Dr. Seth was speaking at a symposium on the Prevention and Treatment of Coronary Artery Disease organised by the Bar Association of India, Fali S. Nariman, the president of the Bar Aasociation, expressed disappointment at the sparse attendance. Its quite clear that lawyers believe they are a healthy lot, but the constant stress and strain of the profession should be enough to make everyone sit up and listen. And listen they did, especially after Dr. Seth began his presentation by declaring that by 2013, heart disease would overtake infectious disease the world biggest killer, accounting for 50 per cent of the death in the Asia-Pacific region.
Just being an India exposes you to risk of cardiovascular disease, he said. Indians are genetically predisposed to truncular obesity, hypertension, high low density lipoproteins, high triglycerides and insulin resistance, all of which when combined with risky behaviours like a sedentary lifestyle, high fat diet and smoking, put Indians at greater risk.
The government National Health Policy 2002 is flawed because it still does not take into account the emerging epidemic of diabetes, hypertension and heart disease, and continues to talk about malaria and tuberculosis as it has been doing for the past 50 years, said Dr. Roopa Salwan, consultant cardiologist from Escorts Heart Institute. Lifestyle modifications are a must as they can reduce the risk by up to 15 per cent within a year, she added.
Exercise remains the most effective lifestyle intervention, but it will take a few more lectures to jog people into activity.
Alcohol Thrills But Kills Too
The short answer, quite simply, is that there is nothing wrong with a very moderate consumption of alcoholic drinks even if you have already had a heart attack that is provided you are used to alcohol, do not start if you are not used to it but there is plenty wrong with heavy drinking. The difficulty, however, lies in defining exactly what is meant by heavy. Many of those people who drink more alcohol than is good for their health do so without even realizing how much they are consuming. Put quite simply, the more you drink and the more often you drink, the higher the risk of developing alcohol-related disease but because different people can tolerate different levels of alcohol, it is difficult to lay down strict rules.
What is a Moderate Drinker
In the main a very moderate drinker is a man who has fewer than 20 drinks in a week or a women who has less than 13: a heavy drinker is a man who has more than 51 drinks a week or a women who has more than 36. These definitions may vary slightly from one source to another, but after reviewing surveys from different parts of the world it becomes obvious that drinking more than two standard drinker per day increases the risk of developing coronary artery disease, high blood pressure and other related diseases, such as peripheral vessel disease or strokes.
Other Reasons For Limiting Intake
There are a great other compelling reasons for avoiding an excessive consumption of alcohol. Apart from cirrhosis of the liver, excessive drinking can cause brain damage, inflammation of the pancreas and cancer of the digestive tract, mouth, throat and gullet.
Its Effect On Men And Women
Alcohol is absorbed into the blood via the stomach and intestines. It is then quickly and uniformly distributed throughout the body water. Men hold between 55 and 65 per cent of their total body weight in water, in comparison with only 45 to 55 per cent in women. Alcohol is therefore more diluted in men than in women, which is why men can take more alcohol than women. Men are also generally heavier than women of the same size so have more total fluids in their body.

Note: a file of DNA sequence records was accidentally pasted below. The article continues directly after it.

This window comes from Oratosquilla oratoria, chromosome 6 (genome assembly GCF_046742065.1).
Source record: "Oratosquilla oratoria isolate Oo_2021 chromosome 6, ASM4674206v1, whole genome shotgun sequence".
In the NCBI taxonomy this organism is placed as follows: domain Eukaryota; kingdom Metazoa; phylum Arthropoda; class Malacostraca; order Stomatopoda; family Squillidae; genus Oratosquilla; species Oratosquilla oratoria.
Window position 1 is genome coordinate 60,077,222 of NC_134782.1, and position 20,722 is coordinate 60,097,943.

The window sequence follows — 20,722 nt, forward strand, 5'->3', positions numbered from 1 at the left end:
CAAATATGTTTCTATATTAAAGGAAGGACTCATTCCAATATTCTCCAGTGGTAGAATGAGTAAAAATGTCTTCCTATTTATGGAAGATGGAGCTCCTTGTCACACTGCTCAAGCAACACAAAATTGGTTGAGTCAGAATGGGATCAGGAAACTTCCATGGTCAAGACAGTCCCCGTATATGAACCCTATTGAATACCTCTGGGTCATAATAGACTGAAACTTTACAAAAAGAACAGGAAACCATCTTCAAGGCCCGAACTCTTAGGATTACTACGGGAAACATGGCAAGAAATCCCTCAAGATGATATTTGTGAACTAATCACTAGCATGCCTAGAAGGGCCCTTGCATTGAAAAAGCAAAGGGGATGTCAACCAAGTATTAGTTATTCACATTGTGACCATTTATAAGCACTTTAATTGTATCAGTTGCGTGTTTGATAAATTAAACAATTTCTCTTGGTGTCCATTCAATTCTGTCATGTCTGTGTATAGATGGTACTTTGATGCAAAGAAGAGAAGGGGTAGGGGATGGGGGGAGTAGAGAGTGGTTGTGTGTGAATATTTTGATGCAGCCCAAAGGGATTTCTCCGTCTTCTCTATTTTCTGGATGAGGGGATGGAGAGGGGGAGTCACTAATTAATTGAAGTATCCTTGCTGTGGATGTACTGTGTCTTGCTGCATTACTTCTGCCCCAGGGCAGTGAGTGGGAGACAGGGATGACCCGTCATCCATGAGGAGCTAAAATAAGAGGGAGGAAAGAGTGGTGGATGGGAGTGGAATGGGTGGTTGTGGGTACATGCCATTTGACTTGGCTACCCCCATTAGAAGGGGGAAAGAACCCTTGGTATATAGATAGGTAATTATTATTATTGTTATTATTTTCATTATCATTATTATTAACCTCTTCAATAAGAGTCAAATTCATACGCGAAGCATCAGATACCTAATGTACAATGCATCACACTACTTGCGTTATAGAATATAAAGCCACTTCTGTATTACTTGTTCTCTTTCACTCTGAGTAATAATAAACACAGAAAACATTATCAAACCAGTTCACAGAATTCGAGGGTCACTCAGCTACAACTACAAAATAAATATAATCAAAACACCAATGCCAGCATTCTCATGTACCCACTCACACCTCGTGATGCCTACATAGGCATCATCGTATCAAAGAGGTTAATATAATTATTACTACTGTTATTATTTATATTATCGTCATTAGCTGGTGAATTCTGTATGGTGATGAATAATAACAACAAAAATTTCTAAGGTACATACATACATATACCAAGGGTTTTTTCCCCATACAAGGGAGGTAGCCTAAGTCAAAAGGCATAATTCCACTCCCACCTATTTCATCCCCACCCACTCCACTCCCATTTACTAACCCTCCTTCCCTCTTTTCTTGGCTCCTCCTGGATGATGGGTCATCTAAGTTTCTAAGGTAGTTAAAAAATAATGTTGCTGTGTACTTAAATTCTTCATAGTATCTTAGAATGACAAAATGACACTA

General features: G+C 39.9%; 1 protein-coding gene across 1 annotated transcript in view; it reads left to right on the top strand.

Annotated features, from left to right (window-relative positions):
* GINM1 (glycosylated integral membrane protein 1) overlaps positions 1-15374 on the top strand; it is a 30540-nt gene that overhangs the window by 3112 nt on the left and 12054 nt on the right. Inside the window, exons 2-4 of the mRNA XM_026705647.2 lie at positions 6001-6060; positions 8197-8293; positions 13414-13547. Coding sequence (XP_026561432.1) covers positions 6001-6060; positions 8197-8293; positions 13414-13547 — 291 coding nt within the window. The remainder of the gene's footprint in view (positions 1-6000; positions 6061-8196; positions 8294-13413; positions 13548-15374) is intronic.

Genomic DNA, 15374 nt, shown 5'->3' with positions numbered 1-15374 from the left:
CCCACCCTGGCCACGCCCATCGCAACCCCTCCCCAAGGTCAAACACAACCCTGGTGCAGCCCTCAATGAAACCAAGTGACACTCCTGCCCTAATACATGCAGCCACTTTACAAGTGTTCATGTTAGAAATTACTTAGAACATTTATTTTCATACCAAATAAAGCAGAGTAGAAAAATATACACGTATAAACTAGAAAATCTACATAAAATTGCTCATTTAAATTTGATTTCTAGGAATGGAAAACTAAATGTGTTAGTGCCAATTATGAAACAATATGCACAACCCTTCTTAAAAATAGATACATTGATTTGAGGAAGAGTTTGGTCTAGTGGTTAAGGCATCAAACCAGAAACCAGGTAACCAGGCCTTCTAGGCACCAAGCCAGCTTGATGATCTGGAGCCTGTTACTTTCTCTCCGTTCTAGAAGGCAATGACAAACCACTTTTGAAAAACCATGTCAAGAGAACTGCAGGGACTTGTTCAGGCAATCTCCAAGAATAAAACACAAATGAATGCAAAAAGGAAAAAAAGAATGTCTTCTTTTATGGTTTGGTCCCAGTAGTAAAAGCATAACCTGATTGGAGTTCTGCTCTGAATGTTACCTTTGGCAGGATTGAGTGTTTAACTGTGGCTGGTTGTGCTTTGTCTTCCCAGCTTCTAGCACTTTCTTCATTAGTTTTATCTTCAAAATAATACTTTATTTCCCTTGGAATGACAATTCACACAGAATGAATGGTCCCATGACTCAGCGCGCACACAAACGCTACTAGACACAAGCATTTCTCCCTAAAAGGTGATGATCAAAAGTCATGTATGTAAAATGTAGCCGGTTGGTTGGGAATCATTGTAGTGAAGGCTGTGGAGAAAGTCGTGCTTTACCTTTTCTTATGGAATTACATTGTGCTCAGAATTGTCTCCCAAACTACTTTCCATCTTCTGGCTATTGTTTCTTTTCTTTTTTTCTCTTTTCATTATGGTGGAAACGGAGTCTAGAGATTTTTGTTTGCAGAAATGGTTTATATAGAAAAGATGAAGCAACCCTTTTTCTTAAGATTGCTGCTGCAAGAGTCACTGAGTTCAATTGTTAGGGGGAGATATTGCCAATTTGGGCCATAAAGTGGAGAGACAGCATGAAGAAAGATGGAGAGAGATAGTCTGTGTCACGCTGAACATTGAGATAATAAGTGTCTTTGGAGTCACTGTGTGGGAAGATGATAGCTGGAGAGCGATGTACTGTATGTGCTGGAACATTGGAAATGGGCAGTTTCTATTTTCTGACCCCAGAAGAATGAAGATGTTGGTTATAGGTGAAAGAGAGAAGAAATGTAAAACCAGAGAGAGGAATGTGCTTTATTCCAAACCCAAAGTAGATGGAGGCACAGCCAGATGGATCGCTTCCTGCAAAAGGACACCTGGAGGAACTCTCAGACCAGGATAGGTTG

How Alcohol Affects The Heart
The precise role of alcohol in heart disease is difficult to assess. There are several reasons for this. The first is the difficulty in establishing links between the two in a particular patient; the only clue may be the patient self-confessed drinking history. The second reason is that there is evidence to suggest that a small amount of alcohol not more than the two standard drinks per day can actually be beneficial to the cardiovascular system because in these fairly small amounts, alcohol appears to be a relaxant. What is certain, however, is that more than that can contribute to several other risk factors.
Combined With Risk Factors
For a start, even moderate amounts of alcohol can raise blood pressure in susceptible individuals, while heavy drinking can cause, or at least aggravate, high blood pressure. If you are in any doubt about your own susceptibility, consult your doctor. Alcoholics who manage to remain dry after withdrawal, have in fact been shown to have lower blood pressure than those who start drinking again. Even small amount of alcohol can make effective drug treatment very difficult because alcohol can interfere with the medication either by inhibiting the action of the drug or by causing a dangerous reaction.
Excess alcohol is thought to raise the levels of cholesterol and triglycerides in the blood and thus to accelerate the process of atherosclerosis. Alcohol also gives rise to another harmful process known as coronary steal. Alcohol can cause normal blood vessels to dilate, allowing more blood to flow through them. Blood is correspondingly stolen from those arteries which have been narrowed by disease.
People who drink a lot of alcohol are often overweight. As well as being very high in calories there are 180 calories in the average 600 ml of beer and poor in essential nutrients, alcohol tends to stimulate the appetite. It takes only some simple arithmetic to add the calorific value of everything you drinks to that of everything you eat, and its not difficult to see where a beer gut comes from Heavy drinkers also tend to take too little exercise, which not only adds to any weight problems but also means that they miss out on all the cardiovascular benefits that regular physical exercise can bring.
Drinking to excess goes hand in hand with several other risk factors. For instance, the person who drinks to excess often smokes, drinks a lot of coffee and displays Type A behaviour patterns. Also, alcohol is closely related to stress, whether as a cause or a symptom.
In view of all these factors, it is hardly surprising that a high consumption of alcohol doubles the risk of suffering a stroke, or that it is extremely common in heart attack victims.